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The aim of this article is to explain how locations work in the game to allow a person with some knowledge to be able to understand and edit them. In the current lecture, we will call “location” to every visitable place in the game. This includes the world maps, over worlds, underworlds and rooms in the game. There are 512 locations in Final Fantasy V, indexed by a value, which starts at 0x0000 and ends at 0x01FF. Location descriptors The locations information is stored at CE/9C00 to CE/CFFF. Every location record consists in 26 Bytes and there are 512 entries. In the current lecture, we will call “location descriptors” to these records.

00 01          id
02             Location name
03             <Unknown>
04             Graphic maths
05             Tile Properties
06 07          <Unknown>
08             Tile Blocks
09 0A 0B       Graphics
0C 0D 0E 0F    Tilemaps
10 11 12 13 14 <Unknown>
15             <Unknown>
16             Palette
17 18          <Unknown>
19             Music

The subroutine at C0/5AF6 manages location descriptors. Location descriptors overview

Identifiers [id]

The 'ids' are incremental values, which set the id of the location entry. It begins at 00 00 in the location 0 and ends in FF 01 at location 511.

You can visit the following page for a list of all the map IDs.

Location name

The location name is a pointer to the table Location names offsets stored at D0/7000-D0/71FF. The names are stored at E7/0000 in RPGe's and at D0/7200-D0/77FF in the original Japanese game.

<Unknown> Byte 03

Currently undocumented.

Graphic math

The higher bit is a flag, which marks if the animated tiles in the VRAM still updating the animation or stops. The six lower bits of this byte, multiplied by three, is an offset in the table in C0/5BB8. The pointed value in that table will be written in the SNES register $2131 (Color Math Designation) to setup any transparency effect.

Tile properties

This byte is an index in the Tile Properties Offsets table, multiplying it value by two. The table is located at the address:

CF/C540 to CF/C56D Tile properties offsets [23 registers of 2 bytes each]

Adding the offset value to CF/C540, you get the beginning of the data chunk:

CF/C56E Tile properties [LZSS] [2 bytes * 256 after decompressed]

The result of decompressing the chunk to 00/1186 is a table of 256 records of two bytes each. Every record is a property of the "tile block" (see below) with the same index and, as long as we know, they are related with walls and tiles "over" and “under” the player characters.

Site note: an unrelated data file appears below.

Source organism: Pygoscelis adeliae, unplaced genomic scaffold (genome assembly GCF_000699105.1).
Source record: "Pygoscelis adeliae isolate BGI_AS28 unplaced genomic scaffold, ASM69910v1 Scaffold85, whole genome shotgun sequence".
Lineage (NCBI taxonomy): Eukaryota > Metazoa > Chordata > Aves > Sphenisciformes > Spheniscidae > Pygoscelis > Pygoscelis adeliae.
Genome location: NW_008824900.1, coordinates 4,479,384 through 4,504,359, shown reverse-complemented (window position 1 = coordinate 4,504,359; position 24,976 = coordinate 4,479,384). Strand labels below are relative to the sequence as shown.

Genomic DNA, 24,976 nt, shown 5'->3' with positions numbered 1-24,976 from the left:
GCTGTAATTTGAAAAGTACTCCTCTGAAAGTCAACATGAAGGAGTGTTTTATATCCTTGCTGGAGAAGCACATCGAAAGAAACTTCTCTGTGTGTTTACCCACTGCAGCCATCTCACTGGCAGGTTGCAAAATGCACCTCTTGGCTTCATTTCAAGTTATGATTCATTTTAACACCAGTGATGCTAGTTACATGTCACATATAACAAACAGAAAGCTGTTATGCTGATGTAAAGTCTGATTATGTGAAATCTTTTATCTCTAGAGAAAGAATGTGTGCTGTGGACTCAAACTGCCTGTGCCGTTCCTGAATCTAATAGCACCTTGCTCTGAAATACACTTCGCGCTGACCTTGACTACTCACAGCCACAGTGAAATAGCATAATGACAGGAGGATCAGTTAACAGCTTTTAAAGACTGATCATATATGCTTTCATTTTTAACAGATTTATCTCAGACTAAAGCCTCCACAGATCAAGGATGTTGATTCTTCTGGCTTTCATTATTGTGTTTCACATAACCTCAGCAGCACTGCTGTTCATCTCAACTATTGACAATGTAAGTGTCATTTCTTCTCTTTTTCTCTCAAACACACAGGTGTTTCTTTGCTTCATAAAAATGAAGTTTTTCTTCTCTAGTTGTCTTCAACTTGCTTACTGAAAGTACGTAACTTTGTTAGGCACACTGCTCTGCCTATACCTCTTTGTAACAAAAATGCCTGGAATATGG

Byte 00             Byte 01
x x x x  x x x x  | x x x x  U D L R

Here, a null value means "wall" and a one means "no wall". Subroutine C0/163F uses the other bits, but this code is still undocumented, so these properties are mostly unknown.

<Unknown> bytes 06 to 07

Currently undocumented.

Tile blocks

A tile block is a graphic of 16x16 pixels, drawn using the SNES 8x8 pixels tiles and palettes stored in the VRAM. Every tile block contains, then, four 8x8 pixels tiles, each of them with some properties. Every location have a set of 256 tile blocks. The Tile Blocks byte is an index used at C0/6B6E. Multiplied by two is an offset to table CF/0000.

CF/0000 to CF/0037 Tile blocks offset

The offset, added to bank CF, is the Tile Blocks of this location.

CF/0038 to CF/C53F Tile blocks [Compressed Type02 Unheaded]

Every tile blocks table contains 0x0800 bytes. The bytes are stored as four sub-tables of 0x0200 bytes each. Each sub-table contains the info of one of the 8x8 pixels tiles that composes the block. The tables are a sequence of 0x100 registers of two bytes each, following a SNES VRAM tile standard:

[--------Byte0--------]   [--------Byte1--------]
I7 I6 I5 I4 I3 I2 I1 I0 | V0 H0 R0 P2 P1 P0 I9 I8

I = VRAM Background tile id.
V = Vertical flip.
H = Horizontal flip.
R = Tile priority.
P = Tile palette.


The bytes 09, 0A and 0B of the descriptor, are four 6 bits width indexes to an offsets table. These indexes multiplied by 4 are offsets to read from that table. The table is located at DC/2D84 and contains 4 bytes offsets. These offsets to table DC/2E24 are pointers to three tables of 256 tiles (4bpp 8x8). Each pointer is a mark to perform a read of 0x2000 bytes and store them in the VRAM. DC/2D84 World Map and Locations [2bpp] background offsets (4 bytes to add to DC/2E24) DC/2E24 [4bpp] World Map and Locations 8x8 Background graphics